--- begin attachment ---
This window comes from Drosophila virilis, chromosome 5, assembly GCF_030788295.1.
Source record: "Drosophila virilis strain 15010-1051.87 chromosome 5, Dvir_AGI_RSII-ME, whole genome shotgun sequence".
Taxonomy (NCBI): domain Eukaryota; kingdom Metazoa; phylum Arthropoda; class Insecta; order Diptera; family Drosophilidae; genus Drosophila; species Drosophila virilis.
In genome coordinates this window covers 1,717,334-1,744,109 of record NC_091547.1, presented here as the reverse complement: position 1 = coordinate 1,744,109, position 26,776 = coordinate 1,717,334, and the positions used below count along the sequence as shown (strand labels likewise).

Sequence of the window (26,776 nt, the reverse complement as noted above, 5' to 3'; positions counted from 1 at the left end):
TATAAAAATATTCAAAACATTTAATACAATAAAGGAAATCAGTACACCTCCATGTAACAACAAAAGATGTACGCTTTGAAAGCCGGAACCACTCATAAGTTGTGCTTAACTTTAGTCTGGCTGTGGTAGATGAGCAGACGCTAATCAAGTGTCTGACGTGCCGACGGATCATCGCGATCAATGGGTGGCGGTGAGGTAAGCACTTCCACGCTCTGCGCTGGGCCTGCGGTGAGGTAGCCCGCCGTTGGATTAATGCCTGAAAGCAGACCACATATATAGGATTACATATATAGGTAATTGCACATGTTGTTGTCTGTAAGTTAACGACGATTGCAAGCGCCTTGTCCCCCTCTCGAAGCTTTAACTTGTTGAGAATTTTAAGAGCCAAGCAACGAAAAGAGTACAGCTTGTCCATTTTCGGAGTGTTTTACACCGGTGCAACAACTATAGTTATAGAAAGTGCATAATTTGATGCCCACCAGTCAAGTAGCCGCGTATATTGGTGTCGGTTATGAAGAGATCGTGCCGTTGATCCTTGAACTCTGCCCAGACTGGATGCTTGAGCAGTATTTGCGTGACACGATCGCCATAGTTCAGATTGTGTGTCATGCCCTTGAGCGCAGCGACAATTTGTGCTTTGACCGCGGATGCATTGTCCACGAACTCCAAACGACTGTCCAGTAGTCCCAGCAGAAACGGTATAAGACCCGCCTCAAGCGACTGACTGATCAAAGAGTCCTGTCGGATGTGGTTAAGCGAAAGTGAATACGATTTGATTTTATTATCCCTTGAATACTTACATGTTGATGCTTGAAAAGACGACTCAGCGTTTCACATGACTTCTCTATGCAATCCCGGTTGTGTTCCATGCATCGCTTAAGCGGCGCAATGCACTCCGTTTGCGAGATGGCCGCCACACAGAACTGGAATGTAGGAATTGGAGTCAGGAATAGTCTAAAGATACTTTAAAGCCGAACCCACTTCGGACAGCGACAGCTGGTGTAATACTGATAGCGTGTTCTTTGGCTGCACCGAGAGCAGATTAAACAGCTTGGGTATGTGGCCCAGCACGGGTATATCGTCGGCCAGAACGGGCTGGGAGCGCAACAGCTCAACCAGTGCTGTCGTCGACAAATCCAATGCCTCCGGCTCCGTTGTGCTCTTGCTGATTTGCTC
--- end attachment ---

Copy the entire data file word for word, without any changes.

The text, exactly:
This window comes from Drosophila virilis, chromosome 5, assembly GCF_030788295.1.
Source record: "Drosophila virilis strain 15010-1051.87 chromosome 5, Dvir_AGI_RSII-ME, whole genome shotgun sequence".
Taxonomy (NCBI): domain Eukaryota; kingdom Metazoa; phylum Arthropoda; class Insecta; order Diptera; family Drosophilidae; genus Drosophila; species Drosophila virilis.
In genome coordinates this window covers 1,717,334-1,744,109 of record NC_091547.1, presented here as the reverse complement: position 1 = coordinate 1,744,109, position 26,776 = coordinate 1,717,334, and the positions used below count along the sequence as shown (strand labels likewise).

Sequence of the window (26,776 nt, the reverse complement as noted above, 5' to 3'; positions counted from 1 at the left end):
TATAAAAATATTCAAAACATTTAATACAATAAAGGAAATCAGTACACCTCCATGTAACAACAAAAGATGTACGCTTTGAAAGCCGGAACCACTCATAAGTTGTGCTTAACTTTAGTCTGGCTGTGGTAGATGAGCAGACGCTAATCAAGTGTCTGACGTGCCGACGGATCATCGCGATCAATGGGTGGCGGTGAGGTAAGCACTTCCACGCTCTGCGCTGGGCCTGCGGTGAGGTAGCCCGCCGTTGGATTAATGCCTGAAAGCAGACCACATATATAGGATTACATATATAGGTAATTGCACATGTTGTTGTCTGTAAGTTAACGACGATTGCAAGCGCCTTGTCCCCCTCTCGAAGCTTTAACTTGTTGAGAATTTTAAGAGCCAAGCAACGAAAAGAGTACAGCTTGTCCATTTTCGGAGTGTTTTACACCGGTGCAACAACTATAGTTATAGAAAGTGCATAATTTGATGCCCACCAGTCAAGTAGCCGCGTATATTGGTGTCGGTTATGAAGAGATCGTGCCGTTGATCCTTGAACTCTGCCCAGACTGGATGCTTGAGCAGTATTTGCGTGACACGATCGCCATAGTTCAGATTGTGTGTCATGCCCTTGAGCGCAGCGACAATTTGTGCTTTGACCGCGGATGCATTGTCCACGAACTCCAAACGACTGTCCAGTAGTCCCAGCAGAAACGGTATAAGACCCGCCTCAAGCGACTGACTGATCAAAGAGTCCTGTCGGATGTGGTTAAGCGAAAGTGAATACGATTTGATTTTATTATCCCTTGAATACTTACATGTTGATGCTTGAAAAGACGACTCAGCGTTTCACATGACTTCTCTATGCAATCCCGGTTGTGTTCCATGCATCGCTTAAGCGGCGCAATGCACTCCGTTTGCGAGATGGCCGCCACACAGAACTGGAATGTAGGAATTGGAGTCAGGAATAGTCTAAAGATACTTTAAAGCCGAACCCACTTCGGACAGCGACAGCTGGTGTAATACTGATAGCGTGTTCTTTGGCTGCACCGAGAGCAGATTAAACAGCTTGGGTATGTGGCCCAGCACGGGTATATCGTCGGCCAGAACGGGCTGGGAGCGCAACAGCTCAACCAGTGCTGTCGTCGACAAATCCAATGCCTCCGGCTCCGTTGTGCTCTTGCTGATTTGCTC